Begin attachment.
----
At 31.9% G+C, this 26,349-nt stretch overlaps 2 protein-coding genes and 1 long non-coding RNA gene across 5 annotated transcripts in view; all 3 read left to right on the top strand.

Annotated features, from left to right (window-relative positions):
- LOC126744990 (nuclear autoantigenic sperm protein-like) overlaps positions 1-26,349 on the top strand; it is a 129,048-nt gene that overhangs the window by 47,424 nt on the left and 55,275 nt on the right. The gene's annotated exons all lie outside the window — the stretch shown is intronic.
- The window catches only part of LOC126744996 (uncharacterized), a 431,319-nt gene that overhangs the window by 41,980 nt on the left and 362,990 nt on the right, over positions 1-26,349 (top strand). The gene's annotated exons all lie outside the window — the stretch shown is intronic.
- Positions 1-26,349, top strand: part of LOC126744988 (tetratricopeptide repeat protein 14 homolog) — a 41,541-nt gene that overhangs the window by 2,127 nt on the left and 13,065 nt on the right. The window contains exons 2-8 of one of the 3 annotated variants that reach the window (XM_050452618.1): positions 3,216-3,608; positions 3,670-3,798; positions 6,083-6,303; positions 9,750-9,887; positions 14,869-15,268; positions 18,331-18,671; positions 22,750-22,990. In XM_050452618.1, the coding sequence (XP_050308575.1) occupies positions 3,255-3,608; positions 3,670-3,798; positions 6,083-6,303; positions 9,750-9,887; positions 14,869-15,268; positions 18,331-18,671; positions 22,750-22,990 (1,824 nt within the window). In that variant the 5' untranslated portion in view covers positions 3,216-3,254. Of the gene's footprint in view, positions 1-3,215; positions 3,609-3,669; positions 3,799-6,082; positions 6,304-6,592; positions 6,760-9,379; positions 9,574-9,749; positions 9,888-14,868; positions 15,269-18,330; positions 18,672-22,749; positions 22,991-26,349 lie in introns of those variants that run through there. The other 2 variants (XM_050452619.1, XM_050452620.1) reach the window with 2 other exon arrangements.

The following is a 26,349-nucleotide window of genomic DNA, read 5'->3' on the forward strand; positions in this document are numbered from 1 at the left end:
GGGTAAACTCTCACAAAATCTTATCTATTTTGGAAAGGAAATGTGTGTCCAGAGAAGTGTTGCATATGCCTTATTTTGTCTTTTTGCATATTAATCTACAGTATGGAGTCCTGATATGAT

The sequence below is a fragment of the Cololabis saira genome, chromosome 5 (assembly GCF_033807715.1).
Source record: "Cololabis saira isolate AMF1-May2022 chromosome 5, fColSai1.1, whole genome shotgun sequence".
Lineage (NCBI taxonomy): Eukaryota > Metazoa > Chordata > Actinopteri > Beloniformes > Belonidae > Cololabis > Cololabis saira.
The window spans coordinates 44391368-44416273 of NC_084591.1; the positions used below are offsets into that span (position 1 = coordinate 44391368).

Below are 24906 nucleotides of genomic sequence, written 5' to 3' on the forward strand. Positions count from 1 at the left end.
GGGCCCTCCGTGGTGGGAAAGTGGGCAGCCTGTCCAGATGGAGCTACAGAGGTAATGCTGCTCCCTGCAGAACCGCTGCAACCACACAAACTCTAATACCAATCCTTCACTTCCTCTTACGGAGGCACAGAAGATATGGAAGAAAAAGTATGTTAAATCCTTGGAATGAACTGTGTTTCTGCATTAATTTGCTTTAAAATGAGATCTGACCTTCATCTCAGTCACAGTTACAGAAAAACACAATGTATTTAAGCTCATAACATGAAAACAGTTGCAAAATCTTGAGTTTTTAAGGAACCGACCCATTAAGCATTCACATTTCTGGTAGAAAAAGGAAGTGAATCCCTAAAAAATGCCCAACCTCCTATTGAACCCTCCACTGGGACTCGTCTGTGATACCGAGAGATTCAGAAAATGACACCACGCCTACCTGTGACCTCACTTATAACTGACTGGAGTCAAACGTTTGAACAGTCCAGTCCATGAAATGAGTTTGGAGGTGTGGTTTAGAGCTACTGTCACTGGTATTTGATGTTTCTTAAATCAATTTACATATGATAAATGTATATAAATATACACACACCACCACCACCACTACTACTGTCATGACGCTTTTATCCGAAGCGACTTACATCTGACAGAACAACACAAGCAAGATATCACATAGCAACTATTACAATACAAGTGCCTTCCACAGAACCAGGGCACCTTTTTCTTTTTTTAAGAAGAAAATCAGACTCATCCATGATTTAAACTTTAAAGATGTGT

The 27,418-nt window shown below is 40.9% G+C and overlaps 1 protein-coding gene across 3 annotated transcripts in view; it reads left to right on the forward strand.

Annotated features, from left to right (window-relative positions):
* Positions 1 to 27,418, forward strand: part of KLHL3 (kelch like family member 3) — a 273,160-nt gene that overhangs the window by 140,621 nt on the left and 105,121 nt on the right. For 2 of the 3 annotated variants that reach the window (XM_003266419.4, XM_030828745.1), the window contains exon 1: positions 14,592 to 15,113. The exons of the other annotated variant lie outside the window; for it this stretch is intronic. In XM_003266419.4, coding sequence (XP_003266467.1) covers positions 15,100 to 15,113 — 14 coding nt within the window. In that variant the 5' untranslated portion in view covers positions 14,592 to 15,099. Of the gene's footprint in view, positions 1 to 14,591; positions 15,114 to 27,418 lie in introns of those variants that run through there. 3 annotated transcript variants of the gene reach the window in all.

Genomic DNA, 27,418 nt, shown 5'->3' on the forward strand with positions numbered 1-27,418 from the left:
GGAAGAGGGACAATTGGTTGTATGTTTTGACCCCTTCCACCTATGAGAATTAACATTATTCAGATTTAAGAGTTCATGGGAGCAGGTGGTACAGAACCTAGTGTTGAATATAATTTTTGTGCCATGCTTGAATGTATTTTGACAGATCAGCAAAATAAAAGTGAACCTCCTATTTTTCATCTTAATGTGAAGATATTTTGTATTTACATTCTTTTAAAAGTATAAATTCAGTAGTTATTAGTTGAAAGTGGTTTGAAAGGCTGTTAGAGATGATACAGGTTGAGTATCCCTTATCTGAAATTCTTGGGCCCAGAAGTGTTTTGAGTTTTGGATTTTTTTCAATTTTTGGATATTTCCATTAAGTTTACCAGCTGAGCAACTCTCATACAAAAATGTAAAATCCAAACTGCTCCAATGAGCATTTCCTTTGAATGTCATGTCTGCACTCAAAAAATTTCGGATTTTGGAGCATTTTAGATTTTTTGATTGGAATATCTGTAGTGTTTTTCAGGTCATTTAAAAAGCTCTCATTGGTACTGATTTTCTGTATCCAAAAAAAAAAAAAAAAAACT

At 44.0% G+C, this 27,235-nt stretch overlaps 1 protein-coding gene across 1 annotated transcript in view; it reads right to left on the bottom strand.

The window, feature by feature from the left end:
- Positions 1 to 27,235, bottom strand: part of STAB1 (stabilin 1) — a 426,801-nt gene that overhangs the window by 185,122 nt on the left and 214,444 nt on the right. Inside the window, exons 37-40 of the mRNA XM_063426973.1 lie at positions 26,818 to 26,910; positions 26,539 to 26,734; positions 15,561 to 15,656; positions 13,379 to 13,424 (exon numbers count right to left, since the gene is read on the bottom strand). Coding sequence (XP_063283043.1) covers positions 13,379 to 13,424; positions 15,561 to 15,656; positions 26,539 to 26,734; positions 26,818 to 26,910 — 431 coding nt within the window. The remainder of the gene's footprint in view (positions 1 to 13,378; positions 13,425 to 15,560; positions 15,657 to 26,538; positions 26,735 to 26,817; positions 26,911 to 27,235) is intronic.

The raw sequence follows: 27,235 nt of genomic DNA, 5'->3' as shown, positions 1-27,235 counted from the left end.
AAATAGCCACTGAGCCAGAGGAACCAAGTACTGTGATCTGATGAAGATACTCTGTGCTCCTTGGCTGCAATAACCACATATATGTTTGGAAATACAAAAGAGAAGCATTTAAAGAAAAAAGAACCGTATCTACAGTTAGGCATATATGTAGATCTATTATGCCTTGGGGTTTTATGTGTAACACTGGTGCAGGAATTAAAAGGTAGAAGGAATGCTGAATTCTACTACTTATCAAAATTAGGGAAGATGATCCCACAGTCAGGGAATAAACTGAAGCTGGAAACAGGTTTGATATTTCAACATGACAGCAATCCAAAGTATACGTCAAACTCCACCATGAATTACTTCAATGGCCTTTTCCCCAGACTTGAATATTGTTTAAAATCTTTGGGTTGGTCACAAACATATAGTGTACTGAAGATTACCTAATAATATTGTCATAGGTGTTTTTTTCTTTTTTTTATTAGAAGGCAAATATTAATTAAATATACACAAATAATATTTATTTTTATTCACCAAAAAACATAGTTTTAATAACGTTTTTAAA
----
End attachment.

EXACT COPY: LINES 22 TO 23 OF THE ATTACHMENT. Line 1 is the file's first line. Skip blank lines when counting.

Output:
The raw sequence follows: 27,235 nt of genomic DNA, 5'->3' as shown, positions 1-27,235 counted from the left end.
AAATAGCCACTGAGCCAGAGGAACCAAGTACTGTGATCTGATGAAGATACTCTGTGCTCCTTGGCTGCAATAACCACATATATGTTTGGAAATACAAAAGAGAAGCATTTAAAGAAAAAAGAACCGTATCTACAGTTAGGCATATATGTAGATCTATTATGCCTTGGGGTTTTATGTGTAACACTGGTGCAGGAATTAAAAGGTAGAAGGAATGCTGAATTCTACTACTTATCAAAATTAGGGAAGATGATCCCACAGTCAGGGAATAAACTGAAGCTGGAAACAGGTTTGATATTTCAACATGACAGCAATCCAAAGTATACGTCAAACTCCACCATGAATTACTTCAATGGCCTTTTCCCCAGACTTGAATATTGTTTAAAATCTTTGGGTTGGTCACAAACATATAGTGTACTGAAGATTACCTAATAATATTGTCATAGGTGTTTTTTTCTTTTTTTTATTAGAAGGCAAATATTAATTAAATATACACAAATAATATTTATTTTTATTCACCAAAAAACATAGTTTTAATAACGTTTTTAAA